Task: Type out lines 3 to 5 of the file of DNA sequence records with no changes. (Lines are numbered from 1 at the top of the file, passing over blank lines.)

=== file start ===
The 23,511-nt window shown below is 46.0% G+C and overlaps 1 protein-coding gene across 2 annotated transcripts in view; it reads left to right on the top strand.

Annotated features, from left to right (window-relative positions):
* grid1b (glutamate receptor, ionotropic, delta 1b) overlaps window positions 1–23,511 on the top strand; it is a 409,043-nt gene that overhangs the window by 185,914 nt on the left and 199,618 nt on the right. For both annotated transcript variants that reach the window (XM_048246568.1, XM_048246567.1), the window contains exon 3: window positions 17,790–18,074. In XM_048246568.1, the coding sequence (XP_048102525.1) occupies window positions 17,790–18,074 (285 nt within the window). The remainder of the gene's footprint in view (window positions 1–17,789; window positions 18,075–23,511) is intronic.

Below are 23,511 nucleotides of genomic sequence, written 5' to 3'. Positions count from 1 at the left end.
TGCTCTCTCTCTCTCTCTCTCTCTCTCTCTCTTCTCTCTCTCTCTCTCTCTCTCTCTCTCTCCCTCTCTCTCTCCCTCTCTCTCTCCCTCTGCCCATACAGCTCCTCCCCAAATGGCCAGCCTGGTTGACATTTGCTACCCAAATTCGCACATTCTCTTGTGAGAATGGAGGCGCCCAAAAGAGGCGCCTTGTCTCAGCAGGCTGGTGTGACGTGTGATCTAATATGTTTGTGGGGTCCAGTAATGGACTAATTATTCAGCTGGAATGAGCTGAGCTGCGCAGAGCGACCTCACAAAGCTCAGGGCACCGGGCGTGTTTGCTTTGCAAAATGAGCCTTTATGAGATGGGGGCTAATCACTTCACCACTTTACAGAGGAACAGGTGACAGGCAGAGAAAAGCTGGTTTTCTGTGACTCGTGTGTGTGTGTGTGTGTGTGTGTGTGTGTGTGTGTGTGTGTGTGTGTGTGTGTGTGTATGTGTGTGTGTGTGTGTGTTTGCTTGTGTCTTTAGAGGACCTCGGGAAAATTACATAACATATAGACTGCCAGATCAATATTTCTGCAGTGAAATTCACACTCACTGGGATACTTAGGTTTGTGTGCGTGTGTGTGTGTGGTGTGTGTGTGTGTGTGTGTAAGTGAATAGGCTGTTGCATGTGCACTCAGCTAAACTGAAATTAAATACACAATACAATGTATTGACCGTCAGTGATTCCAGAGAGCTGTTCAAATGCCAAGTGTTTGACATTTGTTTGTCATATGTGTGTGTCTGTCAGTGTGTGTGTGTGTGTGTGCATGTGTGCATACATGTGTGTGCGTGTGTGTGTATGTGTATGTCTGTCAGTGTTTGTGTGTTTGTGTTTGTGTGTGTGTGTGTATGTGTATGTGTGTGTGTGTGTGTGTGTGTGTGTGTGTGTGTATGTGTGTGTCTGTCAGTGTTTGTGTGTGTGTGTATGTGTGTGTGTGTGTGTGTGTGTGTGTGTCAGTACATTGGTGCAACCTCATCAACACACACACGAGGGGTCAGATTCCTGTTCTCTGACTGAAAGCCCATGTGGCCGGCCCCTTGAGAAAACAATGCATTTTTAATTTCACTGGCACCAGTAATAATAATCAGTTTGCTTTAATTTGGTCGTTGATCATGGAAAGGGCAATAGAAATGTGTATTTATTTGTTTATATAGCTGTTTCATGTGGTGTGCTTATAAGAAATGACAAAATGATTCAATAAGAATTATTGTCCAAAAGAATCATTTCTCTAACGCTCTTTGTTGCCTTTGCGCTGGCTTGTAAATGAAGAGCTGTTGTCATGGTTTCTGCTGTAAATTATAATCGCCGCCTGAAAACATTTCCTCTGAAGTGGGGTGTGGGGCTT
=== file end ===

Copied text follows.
* grid1b (glutamate receptor, ionotropic, delta 1b) overlaps window positions 1–23,511 on the top strand; it is a 409,043-nt gene that overhangs the window by 185,914 nt on the left and 199,618 nt on the right. For both annotated transcript variants that reach the window (XM_048246568.1, XM_048246567.1), the window contains exon 3: window positions 17,790–18,074. In XM_048246568.1, the coding sequence (XP_048102525.1) occupies window positions 17,790–18,074 (285 nt within the window). The remainder of the gene's footprint in view (window positions 1–17,789; window positions 18,075–23,511) is intronic.

Below are 23,511 nucleotides of genomic sequence, written 5' to 3'. Positions count from 1 at the left end.
TGCTCTCTCTCTCTCTCTCTCTCTCTCTCTCTTCTCTCTCTCTCTCTCTCTCTCTCTCTCTCCCTCTCTCTCTCCCTCTCTCTCTCCCTCTGCCCATACAGCTCCTCCCCAAATGGCCAGCCTGGTTGACATTTGCTACCCAAATTCGCACATTCTCTTGTGAGAATGGAGGCGCCCAAAAGAGGCGCCTTGTCTCAGCAGGCTGGTGTGACGTGTGATCTAATATGTTTGTGGGGTCCAGTAATGGACTAATTATTCAGCTGGAATGAGCTGAGCTGCGCAGAGCGACCTCACAAAGCTCAGGGCACCGGGCGTGTTTGCTTTGCAAAATGAGCCTTTATGAGATGGGGGCTAATCACTTCACCACTTTACAGAGGAACAGGTGACAGGCAGAGAAAAGCTGGTTTTCTGTGACTCGTGTGTGTGTGTGTGTGTGTGTGTGTGTGTGTGTGTGTGTGTGTGTGTGTGTGTGTGTATGTGTGTGTGTGTGTGTGTTTGCTTGTGTCTTTAGAGGACCTCGGGAAAATTACATAACATATAGACTGCCAGATCAATATTTCTGCAGTGAAATTCACACTCACTGGGATACTTAGGTTTGTGTGCGTGTGTGTGTGTGGTGTGTGTGTGTGTGTGTGTAAGTGAATAGGCTGTTGCATGTGCACTCAGCTAAACTGAAATTAAATACACAATACAATGTATTGACCGTCAGTGATTCCAGAGAGCTGTTCAAATGCCAAGTGTTTGACATTTGTTTGTCATATGTGTGTGTCTGTCAGTGTGTGTGTGTGTGTGTGCATGTGTGCATACATGTGTGTGCGTGTGTGTGTATGTGTATGTCTGTCAGTGTTTGTGTGTTTGTGTTTGTGTGTGTGTGTGTATGTGTATGTGTGTGTGTGTGTGTGTGTGTGTGTGTGTGTGTATGTGTGTGTCTGTCAGTGTTTGTGTGTGTGTGTATGTGTGTGTGTGTGTGTGTGTGTGTGTGTCAGTACATTGGTGCAACCTCATCAACACACACACGAGGGGTCAGATTCCTGTTCTCTGACTGAAAGCCCATGTGGCCGGCCCCTTGAGAAAACAATGCATTTTTAATTTCACTGGCACCAGTAATAATAATCAGTTTGCTTTAATTTGGTCGTTGATCATGGAAAGGGCAATAGAAATGTGTATTTATTTGTTTATATAGCTGTTTCATGTGGTGTGCTTATAAGAAATGACAAAATGATTCAATAAGAATTATTGTCCAAAAGAATCATTTCTCTAACGCTCTTTGTTGCCTTTGCGCTGGCTTGTAAATGAAGAGCTGTTGTCATGGTTTCTGCTGTAAATTATAATCGCCGCCTGAAAACATTTCCTCTGAAGTGGGGTGTGGGGCTT